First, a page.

The Doris Huestis Speirs Award is the most prestigious award of the Society of Canadian Ornithologists and is presented annually to an individual who has made an outstanding lifetime contribution to Canadian ornithology. On behalf of the SCO/SOC, it is my great pleasure to present the 2006 Doris Huestis Speirs Award to Dr. Allan Baker. Allan is Senior Curator of Ornithology and Head of the Department of Natural History at the Royal Ontario Museum and a professor in the Department of Ecology and Evolution at the University of Toronto. We honour Allan with this award for his contributions to research and training in ornithology and for his service to the field, both in Canada and abroad. Allan began his scientific career at the University of Canterbury in New Zealand, where he studied the evolutionary history and historical biogeography of the world’s oystercatchers. Shortly after completing his PhD, Allan moved to Canada where he has spent the last 30 years working on the population genetics, molecular systematics and biogeography of birds, but also mammals and fish. During his career, Allan has produced an edited book on Molecular Methods in Ecology and over 130 papers on topics including: patterns and processes of differentiation in introduced bird populations,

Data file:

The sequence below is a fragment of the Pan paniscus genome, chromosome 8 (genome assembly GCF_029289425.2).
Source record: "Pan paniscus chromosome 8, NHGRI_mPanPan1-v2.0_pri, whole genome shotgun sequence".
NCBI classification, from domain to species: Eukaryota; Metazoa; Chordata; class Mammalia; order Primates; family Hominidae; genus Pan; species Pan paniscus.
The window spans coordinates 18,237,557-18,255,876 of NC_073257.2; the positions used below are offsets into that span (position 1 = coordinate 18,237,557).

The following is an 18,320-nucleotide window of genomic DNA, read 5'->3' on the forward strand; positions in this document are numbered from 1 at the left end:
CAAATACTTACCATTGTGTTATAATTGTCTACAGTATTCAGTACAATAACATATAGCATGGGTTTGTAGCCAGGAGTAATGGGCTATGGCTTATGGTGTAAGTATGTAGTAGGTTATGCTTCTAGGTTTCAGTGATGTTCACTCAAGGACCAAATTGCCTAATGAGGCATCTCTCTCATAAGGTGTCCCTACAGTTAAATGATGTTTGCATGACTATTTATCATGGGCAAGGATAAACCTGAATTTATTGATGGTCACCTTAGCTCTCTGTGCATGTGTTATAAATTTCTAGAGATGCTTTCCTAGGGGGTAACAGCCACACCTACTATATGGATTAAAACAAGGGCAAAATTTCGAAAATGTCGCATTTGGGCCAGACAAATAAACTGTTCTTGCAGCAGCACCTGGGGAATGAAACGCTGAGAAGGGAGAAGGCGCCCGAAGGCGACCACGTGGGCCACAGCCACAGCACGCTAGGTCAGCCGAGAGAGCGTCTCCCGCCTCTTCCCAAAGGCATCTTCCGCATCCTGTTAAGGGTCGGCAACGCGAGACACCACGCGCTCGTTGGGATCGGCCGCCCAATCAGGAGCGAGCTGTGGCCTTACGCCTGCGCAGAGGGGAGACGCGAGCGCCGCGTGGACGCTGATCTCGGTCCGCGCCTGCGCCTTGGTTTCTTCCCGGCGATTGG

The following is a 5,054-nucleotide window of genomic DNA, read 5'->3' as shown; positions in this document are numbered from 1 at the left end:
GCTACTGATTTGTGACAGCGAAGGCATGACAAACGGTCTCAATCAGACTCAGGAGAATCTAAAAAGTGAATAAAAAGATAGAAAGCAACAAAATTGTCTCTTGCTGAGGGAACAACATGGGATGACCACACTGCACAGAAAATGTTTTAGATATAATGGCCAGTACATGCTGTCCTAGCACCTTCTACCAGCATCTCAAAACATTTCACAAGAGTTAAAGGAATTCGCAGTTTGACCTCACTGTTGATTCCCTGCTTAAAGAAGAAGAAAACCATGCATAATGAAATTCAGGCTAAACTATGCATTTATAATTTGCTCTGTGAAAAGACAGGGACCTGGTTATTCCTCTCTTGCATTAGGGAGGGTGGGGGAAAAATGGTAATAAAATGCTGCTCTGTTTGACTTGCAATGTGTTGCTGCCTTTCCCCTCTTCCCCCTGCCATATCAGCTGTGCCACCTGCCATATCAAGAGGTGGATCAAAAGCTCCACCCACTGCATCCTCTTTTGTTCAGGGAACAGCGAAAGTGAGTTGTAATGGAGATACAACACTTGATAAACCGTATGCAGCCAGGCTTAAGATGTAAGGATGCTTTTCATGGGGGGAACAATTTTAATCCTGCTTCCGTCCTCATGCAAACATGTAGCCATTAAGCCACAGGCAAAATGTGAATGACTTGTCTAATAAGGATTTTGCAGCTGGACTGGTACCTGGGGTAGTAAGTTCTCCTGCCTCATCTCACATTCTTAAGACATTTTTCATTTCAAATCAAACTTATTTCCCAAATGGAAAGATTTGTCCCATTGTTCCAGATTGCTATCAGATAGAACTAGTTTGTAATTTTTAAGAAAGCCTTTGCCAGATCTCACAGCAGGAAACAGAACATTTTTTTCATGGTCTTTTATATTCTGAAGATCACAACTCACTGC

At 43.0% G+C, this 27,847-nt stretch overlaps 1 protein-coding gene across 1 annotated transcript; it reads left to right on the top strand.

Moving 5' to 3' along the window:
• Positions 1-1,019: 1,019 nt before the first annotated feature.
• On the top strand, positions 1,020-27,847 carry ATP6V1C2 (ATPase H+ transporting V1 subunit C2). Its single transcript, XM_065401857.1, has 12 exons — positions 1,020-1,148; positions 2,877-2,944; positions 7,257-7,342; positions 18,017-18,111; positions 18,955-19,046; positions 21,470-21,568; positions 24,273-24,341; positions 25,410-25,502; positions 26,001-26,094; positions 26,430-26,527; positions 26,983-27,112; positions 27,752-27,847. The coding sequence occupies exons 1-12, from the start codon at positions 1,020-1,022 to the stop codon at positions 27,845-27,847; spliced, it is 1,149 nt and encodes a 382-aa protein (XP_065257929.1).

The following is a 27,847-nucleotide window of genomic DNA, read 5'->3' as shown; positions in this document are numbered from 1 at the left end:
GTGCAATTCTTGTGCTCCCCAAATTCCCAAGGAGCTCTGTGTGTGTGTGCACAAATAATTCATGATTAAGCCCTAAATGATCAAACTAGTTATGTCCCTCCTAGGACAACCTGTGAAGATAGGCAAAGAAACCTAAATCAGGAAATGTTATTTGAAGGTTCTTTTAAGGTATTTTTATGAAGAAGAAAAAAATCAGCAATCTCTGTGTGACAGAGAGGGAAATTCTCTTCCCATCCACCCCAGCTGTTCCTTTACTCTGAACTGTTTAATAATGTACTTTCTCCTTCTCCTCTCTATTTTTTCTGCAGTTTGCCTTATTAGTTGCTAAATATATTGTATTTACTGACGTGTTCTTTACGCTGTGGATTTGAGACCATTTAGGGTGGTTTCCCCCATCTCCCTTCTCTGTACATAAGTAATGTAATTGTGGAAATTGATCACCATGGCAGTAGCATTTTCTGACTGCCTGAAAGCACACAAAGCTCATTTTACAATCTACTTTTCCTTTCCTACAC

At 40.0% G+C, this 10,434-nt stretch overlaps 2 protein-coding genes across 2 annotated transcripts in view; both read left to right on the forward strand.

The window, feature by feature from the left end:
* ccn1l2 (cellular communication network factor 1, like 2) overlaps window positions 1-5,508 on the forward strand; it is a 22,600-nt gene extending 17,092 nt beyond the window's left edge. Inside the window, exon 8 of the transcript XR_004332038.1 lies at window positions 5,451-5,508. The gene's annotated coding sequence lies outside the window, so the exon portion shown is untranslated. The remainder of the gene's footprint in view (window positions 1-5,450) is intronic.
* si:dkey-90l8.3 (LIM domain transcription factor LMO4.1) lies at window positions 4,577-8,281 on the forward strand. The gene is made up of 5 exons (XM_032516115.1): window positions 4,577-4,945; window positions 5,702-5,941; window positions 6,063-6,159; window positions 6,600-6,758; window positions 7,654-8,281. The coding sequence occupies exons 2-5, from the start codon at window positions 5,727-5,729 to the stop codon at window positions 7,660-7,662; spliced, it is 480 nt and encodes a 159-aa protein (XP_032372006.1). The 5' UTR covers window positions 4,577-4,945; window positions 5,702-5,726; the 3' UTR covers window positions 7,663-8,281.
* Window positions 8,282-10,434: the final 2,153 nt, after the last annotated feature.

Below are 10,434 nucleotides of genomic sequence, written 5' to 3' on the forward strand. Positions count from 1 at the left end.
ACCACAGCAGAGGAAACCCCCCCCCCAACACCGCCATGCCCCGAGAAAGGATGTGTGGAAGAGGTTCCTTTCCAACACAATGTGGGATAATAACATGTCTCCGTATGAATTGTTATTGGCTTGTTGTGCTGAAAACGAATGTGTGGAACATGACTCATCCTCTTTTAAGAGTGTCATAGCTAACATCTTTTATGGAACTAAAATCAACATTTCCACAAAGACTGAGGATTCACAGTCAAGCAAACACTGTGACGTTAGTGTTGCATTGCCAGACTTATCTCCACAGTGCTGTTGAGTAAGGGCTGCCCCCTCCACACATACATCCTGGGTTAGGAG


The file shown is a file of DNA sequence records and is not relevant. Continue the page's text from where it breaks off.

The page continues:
cultural evolution of bird song, molecular genetics and phylogeography of shorebirds, and population structure and phylogeny of birds ranging from parrots to seabirds. Allan’s contributions to ornithology also extend beyond his many research publications. Over his career, he has trained 39 graduate students and post-docs, with many holding academic positions inuniversities throughout the world. He has served as Associate Editor for the Auk and Systematic Biology, and is a member of the Editorial Board of BMC Evolutionary Biology. He is the co-chair of the All Birds Bar-coding Initiative, which aims to identify all the world’s bird species with unique DNA sequences and he is a co-founder of the Global Flyway Network, which provides an early warning system for identifying migratory shorebirds at risk. Amazingly, he has also convened a symposium at every IOC held in the last 20 years. For these contributions, the SCO/SOC is pleased to present the 2006 Doris Huestis Speirs Award to Dr.
Allan Baker.